16

I have the following problem:

Like on Facebook, I have a menu bar at the top of the page that is always visible (position: fixed;). When I now click hash-links on my page (or load a new page with a hash in the url) to jump to a certain element on the page, the browser always scrolls this element to the very top of the page, meaning that the element is behind the top menu bar, afterwards.

I'd like to add some Javascript (jQuery or normal Javascript) that automatically adds a (negative) offset to this scroll position, so that the linked element is positioned right under the top menu bar when a link is clicked or the page is loaded. But I don't just want to add event listeners to all links that take care of this. I also want a solution that works, if the page is loaded with a hash portion in the url using the browser's address bar (or when linking to a different page with a hash at the end of the url).

You can find a clickdummy of my page at http://loud.fm/tmp/details.html. Click on the comments-bubble on the top right of the image on the left side to jump to the comments. If your browser window is small enough, you should jump to the grey "COMMENTS" headline and pagination right before the comments are listed. I'd want the headline and pagination to be displayed right under the top menu, after the jump link was clicked.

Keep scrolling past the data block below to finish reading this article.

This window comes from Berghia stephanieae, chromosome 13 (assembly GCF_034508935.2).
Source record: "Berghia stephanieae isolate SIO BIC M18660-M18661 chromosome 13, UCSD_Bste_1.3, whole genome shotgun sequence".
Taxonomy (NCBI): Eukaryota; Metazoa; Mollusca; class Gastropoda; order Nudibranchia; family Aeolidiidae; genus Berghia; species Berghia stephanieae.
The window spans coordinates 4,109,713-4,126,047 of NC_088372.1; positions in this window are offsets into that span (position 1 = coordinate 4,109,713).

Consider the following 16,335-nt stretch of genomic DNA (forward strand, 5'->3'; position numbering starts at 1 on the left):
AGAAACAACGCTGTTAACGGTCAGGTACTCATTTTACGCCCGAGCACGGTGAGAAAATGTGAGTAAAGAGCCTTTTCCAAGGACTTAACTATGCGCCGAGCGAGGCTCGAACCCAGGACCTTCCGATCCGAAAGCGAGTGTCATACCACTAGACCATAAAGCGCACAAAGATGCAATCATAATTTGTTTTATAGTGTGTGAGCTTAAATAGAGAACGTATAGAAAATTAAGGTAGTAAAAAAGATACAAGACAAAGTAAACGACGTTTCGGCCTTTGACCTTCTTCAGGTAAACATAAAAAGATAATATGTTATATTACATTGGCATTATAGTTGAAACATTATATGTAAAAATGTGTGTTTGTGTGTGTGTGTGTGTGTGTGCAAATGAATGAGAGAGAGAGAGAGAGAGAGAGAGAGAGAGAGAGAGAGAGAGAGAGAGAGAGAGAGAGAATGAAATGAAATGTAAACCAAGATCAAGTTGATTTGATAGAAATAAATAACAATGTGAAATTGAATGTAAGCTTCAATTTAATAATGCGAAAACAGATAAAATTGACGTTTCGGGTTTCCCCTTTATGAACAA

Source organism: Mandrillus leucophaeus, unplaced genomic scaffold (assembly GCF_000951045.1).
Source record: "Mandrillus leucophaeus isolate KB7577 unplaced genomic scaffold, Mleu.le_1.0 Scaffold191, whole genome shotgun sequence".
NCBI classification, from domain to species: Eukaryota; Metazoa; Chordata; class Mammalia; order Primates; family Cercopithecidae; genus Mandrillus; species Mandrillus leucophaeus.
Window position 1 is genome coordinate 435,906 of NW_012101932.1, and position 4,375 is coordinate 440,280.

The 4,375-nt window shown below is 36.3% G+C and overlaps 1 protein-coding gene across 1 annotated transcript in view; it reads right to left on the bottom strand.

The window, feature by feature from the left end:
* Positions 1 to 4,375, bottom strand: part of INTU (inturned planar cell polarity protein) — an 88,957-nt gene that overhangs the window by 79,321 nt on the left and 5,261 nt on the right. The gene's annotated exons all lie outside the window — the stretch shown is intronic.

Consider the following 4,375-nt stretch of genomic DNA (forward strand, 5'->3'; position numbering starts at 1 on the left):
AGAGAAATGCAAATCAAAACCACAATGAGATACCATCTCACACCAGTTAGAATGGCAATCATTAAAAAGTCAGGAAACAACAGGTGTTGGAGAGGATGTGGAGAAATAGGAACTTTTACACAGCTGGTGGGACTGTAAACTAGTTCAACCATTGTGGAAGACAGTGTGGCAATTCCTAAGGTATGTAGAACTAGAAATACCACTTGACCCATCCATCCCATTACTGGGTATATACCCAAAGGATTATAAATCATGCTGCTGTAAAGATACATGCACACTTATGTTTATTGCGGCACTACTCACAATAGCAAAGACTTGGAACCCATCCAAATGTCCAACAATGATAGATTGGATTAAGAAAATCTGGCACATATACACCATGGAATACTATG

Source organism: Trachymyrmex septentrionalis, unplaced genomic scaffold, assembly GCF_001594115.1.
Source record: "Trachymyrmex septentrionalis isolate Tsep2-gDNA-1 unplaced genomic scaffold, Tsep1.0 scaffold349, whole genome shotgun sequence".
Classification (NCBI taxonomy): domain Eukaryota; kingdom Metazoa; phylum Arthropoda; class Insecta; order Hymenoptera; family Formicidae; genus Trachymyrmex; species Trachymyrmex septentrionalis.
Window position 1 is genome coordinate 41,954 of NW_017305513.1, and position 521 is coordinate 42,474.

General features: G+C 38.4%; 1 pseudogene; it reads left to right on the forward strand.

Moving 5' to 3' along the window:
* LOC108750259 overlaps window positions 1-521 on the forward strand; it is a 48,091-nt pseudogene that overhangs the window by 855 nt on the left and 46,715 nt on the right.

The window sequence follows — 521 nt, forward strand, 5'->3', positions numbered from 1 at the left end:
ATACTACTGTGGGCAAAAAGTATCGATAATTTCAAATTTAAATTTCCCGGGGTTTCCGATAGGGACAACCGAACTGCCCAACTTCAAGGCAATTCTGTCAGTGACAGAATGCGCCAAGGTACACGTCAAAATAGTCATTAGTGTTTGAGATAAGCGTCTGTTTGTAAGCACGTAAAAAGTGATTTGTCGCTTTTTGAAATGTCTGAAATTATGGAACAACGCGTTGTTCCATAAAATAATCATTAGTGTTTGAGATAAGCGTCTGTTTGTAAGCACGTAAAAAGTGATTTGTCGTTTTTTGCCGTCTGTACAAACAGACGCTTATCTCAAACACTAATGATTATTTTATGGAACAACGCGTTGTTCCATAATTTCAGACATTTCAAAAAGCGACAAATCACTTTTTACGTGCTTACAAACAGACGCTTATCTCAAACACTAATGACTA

Can you help me with this, please? Thanks in advance! :)

Regards, René

  • Do you have a jsfiddle to show? – abhshkdz Jul 8 '12 at 21:25
  • 1
    How about add padding to the top of the element you're scrolling to? – Austin Brunkhorst Jul 8 '12 at 21:26
  • I don't have a jsfiddle, but added a sample link on my post above. Thanks for your reply! – René Schubert Jul 10 '12 at 22:29
25

I actually found a solution myself that worked for me, using only css:

I added a margin-top: -40px; and padding-top: 40px; to the element that the jump-link was pointing to. This works for all major browsers: IE (7-9), Firefox, Opera, Chrome and Safari.

Only problem: In case that this element is after a floated element, the negative margin doesn't work (meaning the positive padding becomes visible). Please comment, if anyone knows a solution/workaround for this. I'll update my post then. Thank you!

  • Why and how does this work? – user1082754 Jul 21 '15 at 10:38
  • Well, it kinda moves the element "behind" the element(s) coming right before it and adds an inner "distance" (padding) to the top of the element. That way the browser thinks that the element's position is 40px "earlier" (nearer to the top of the page) than it's actual visible content is. – René Schubert Jul 21 '15 at 20:11
3

To add to the solution on this, I found that setting the display to none solved the issue of padding being visible when used amongst floated elements.

So:

.symbol-target {
    padding-top: 40px;
    margin-top: -40px;
    width: 1px; /* '0' will not work for Opera */
    display: hidden;
}

I also included this style as an empty div right above my target content.

3

I found this way of adding a :before in the css seems to work well.